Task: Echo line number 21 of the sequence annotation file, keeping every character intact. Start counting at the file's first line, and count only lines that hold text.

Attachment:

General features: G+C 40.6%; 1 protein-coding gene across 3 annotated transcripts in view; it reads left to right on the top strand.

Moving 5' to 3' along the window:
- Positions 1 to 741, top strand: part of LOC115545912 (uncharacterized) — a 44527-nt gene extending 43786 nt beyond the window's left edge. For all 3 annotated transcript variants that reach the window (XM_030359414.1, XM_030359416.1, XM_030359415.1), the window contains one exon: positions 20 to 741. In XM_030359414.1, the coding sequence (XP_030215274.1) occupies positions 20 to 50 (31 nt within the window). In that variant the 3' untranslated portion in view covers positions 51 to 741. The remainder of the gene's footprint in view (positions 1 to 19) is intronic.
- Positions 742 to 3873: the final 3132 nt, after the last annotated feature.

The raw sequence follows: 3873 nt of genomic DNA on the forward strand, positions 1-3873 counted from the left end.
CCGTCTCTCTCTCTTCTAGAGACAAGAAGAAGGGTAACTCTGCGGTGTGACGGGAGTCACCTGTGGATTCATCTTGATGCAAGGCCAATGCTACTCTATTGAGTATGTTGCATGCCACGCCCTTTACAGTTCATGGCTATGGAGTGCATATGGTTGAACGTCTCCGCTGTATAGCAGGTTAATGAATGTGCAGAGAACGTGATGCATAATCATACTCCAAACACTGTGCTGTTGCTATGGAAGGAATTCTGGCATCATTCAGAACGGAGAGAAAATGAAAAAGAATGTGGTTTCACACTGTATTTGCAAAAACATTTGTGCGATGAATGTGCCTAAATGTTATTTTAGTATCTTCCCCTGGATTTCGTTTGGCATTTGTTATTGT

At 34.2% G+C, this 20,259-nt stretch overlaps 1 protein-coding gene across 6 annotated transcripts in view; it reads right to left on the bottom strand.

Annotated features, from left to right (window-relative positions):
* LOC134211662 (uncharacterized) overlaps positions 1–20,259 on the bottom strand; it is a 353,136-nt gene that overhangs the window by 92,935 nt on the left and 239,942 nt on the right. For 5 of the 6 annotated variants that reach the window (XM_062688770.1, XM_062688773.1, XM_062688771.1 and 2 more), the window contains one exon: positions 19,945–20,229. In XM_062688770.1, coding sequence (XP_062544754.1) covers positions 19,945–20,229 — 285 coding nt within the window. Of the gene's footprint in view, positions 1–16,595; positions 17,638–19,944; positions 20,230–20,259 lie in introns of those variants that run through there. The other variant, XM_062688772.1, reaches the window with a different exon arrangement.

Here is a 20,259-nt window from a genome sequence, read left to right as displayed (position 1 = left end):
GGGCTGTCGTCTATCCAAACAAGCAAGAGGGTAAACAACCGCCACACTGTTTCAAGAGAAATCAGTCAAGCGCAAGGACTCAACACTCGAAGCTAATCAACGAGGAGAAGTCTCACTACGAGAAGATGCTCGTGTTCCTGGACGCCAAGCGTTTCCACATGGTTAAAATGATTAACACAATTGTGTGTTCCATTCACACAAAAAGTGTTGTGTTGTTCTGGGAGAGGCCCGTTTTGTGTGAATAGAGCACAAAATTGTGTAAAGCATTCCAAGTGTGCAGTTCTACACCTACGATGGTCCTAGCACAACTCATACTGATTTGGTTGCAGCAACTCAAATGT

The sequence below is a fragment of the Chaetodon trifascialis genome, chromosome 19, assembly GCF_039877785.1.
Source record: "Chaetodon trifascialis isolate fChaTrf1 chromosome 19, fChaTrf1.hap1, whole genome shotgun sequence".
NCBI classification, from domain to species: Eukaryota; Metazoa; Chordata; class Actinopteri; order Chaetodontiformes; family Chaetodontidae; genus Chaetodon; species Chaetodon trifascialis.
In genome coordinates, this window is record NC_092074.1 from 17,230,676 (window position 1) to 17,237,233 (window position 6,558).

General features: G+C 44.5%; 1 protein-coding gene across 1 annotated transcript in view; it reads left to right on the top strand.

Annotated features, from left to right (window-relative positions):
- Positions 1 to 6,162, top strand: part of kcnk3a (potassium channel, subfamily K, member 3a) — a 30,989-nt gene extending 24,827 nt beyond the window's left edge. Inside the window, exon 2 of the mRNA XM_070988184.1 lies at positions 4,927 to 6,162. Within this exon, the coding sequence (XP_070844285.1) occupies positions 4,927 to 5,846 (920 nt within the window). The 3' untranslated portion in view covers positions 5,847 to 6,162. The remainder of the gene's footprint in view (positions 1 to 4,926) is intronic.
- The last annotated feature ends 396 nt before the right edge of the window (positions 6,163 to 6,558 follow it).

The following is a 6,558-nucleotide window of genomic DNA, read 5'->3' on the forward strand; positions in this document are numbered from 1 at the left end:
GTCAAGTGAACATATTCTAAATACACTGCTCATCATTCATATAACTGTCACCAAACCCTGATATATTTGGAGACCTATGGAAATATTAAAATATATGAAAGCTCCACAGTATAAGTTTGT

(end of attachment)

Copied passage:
GTCAAGTGAACATATTCTAAATACACTGCTCATCATTCATATAACTGTCACCAAACCCTGATATATTTGGAGACCTATGGAAATATTAAAATATATGAAAGCTCCACAGTATAAGTTTGT